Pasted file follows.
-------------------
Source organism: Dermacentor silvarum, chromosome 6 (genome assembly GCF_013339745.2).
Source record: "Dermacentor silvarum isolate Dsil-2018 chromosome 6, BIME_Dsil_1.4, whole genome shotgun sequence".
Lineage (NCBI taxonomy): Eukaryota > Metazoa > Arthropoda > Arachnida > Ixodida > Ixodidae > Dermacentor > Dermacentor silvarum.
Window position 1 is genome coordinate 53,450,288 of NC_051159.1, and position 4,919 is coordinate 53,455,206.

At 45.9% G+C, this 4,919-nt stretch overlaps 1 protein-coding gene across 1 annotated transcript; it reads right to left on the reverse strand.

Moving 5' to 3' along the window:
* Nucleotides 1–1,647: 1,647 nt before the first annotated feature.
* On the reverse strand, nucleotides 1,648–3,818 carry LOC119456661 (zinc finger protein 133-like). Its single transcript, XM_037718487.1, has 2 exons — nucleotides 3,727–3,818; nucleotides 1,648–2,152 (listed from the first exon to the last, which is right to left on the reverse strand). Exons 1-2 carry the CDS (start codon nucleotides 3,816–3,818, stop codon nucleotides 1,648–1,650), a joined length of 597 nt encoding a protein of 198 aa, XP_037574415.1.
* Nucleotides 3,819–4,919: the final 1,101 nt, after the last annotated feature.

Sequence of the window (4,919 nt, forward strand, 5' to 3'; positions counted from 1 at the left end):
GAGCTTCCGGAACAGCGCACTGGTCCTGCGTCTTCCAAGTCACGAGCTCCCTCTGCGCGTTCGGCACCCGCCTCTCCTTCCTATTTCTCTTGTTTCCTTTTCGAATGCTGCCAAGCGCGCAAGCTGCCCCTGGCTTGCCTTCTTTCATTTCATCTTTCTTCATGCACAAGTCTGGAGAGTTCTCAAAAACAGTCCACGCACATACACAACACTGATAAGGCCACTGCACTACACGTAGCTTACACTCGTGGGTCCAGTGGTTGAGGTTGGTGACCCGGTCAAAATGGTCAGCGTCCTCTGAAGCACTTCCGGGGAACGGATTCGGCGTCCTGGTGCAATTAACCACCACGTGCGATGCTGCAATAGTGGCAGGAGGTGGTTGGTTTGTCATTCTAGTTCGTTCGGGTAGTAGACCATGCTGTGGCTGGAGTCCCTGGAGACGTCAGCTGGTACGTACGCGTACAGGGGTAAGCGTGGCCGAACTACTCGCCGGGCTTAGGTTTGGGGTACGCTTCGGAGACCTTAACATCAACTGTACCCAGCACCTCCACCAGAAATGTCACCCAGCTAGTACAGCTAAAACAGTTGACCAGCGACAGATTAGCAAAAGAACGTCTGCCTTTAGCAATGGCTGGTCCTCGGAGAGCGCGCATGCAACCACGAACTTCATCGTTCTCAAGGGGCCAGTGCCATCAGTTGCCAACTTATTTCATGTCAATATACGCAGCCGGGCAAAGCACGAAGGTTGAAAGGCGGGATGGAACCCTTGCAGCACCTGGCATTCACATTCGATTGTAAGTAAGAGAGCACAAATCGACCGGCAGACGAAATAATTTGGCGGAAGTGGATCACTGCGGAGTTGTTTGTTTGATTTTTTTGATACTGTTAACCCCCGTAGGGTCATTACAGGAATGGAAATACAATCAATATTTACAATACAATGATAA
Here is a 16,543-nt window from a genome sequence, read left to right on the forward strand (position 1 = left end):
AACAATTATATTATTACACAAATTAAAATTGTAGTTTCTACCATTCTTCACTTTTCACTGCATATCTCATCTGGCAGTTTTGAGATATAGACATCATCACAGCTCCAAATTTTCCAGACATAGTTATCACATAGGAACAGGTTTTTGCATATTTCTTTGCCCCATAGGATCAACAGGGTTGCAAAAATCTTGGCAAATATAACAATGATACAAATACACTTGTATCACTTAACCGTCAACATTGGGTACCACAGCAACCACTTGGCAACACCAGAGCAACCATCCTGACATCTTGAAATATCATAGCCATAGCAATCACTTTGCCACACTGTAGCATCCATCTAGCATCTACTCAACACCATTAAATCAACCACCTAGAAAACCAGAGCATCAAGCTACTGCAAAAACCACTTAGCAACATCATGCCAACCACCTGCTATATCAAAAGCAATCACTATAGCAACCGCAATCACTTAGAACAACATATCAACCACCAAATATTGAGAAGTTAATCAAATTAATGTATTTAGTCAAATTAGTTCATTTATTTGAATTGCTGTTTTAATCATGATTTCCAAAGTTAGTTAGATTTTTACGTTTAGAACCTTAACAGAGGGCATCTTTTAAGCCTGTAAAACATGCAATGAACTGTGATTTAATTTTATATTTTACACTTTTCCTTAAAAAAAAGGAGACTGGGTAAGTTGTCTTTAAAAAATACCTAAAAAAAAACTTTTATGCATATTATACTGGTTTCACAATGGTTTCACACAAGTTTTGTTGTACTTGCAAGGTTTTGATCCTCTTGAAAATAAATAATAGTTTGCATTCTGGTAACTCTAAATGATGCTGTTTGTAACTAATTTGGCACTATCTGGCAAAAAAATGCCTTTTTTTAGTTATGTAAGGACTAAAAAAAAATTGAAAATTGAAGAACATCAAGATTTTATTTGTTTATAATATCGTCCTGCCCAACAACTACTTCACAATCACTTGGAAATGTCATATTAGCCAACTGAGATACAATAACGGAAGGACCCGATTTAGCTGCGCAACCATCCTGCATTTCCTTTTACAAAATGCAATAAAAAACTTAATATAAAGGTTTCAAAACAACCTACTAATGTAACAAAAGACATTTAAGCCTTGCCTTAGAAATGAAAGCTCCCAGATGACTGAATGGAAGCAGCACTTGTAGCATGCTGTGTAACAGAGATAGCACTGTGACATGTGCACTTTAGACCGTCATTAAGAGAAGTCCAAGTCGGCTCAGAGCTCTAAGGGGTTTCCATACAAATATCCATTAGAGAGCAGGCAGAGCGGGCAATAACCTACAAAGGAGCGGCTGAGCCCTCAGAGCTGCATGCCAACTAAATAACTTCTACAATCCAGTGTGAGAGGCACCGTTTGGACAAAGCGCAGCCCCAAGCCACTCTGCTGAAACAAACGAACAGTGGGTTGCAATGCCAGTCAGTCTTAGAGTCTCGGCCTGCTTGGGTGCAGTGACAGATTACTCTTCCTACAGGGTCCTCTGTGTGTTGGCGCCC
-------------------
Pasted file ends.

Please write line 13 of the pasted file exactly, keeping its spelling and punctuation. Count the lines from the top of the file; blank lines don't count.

AACAATTATATTATTACACAAATTAAAATTGTAGTTTCTACCATTCTTCACTTTTCACTGCATATCTCATCTGGCAGTTTTGAGATATAGACATCATCACAGCTCCAAATTTTCCAGACATAGTTATCACATAGGAACAGGTTTTTGCATATTTCTTTGCCCCATAGGATCAACAGGGTTGCAAAAATCTTGGCAAATATAACAATGATACAAATACACTTGTATCACTTAACCGTCAACATTGGGTACCACAGCAACCACTTGGCAACACCAGAGCAACCATCCTGACATCTTGAAATATCATAGCCATAGCAATCACTTTGCCACACTGTAGCATCCATCTAGCATCTACTCAACACCATTAAATCAACCACCTAGAAAACCAGAGCATCAAGCTACTGCAAAAACCACTTAGCAACATCATGCCAACCACCTGCTATATCAAAAGCAATCACTATAGCAACCGCAATCACTTAGAACAACATATCAACCACCAAATATTGAGAAGTTAATCAAATTAATGTATTTAGTCAAATTAGTTCATTTATTTGAATTGCTGTTTTAATCATGATTTCCAAAGTTAGTTAGATTTTTACGTTTAGAACCTTAACAGAGGGCATCTTTTAAGCCTGTAAAACATGCAATGAACTGTGATTTAATTTTATATTTTACACTTTTCCTTAAAAAAAAGGAGACTGGGTAAGTTGTCTTTAAAAAATACCTAAAAAAAAACTTTTATGCATATTATACTGGTTTCACAATGGTTTCACACAAGTTTTGTTGTACTTGCAAGGTTTTGATCCTCTTGAAAATAAATAATAGTTTGCATTCTGGTAACTCTAAATGATGCTGTTTGTAACTAATTTGGCACTATCTGGCAAAAAAATGCCTTTTTTTAGTTATGTAAGGACTAAAAAAAAATTGAAAATTGAAGAACATCAAGATTTTATTTGTTTATAATATCGTCCTGCCCAACAACTACTTCACAATCACTTGGAAATGTCATATTAGCCAACTGAGATACAATAACGGAAGGACCCGATTTAGCTGCGCAACCATCCTGCATTTCCTTTTACAAAATGCAATAAAAAACTTAATATAAAGGTTTCAAAACAACCTACTAATGTAACAAAAGACATTTAAGCCTTGCCTTAGAAATGAAAGCTCCCAGATGACTGAATGGAAGCAGCACTTGTAGCATGCTGTGTAACAGAGATAGCACTGTGACATGTGCACTTTAGACCGTCATTAAGAGAAGTCCAAGTCGGCTCAGAGCTCTAAGGGGTTTCCATACAAATATCCATTAGAGAGCAGGCAGAGCGGGCAATAACCTACAAAGGAGCGGCTGAGCCCTCAGAGCTGCATGCCAACTAAATAACTTCTACAATCCAGTGTGAGAGGCACCGTTTGGACAAAGCGCAGCCCCAAGCCACTCTGCTGAAACAAACGAACAGTGGGTTGCAATGCCAGTCAGTCTTAGAGTCTCGGCCTGCTTGGGTGCAGTGACAGATTACTCTTCCTACAGGGTCCTCTGTGTGTTGGCGCCC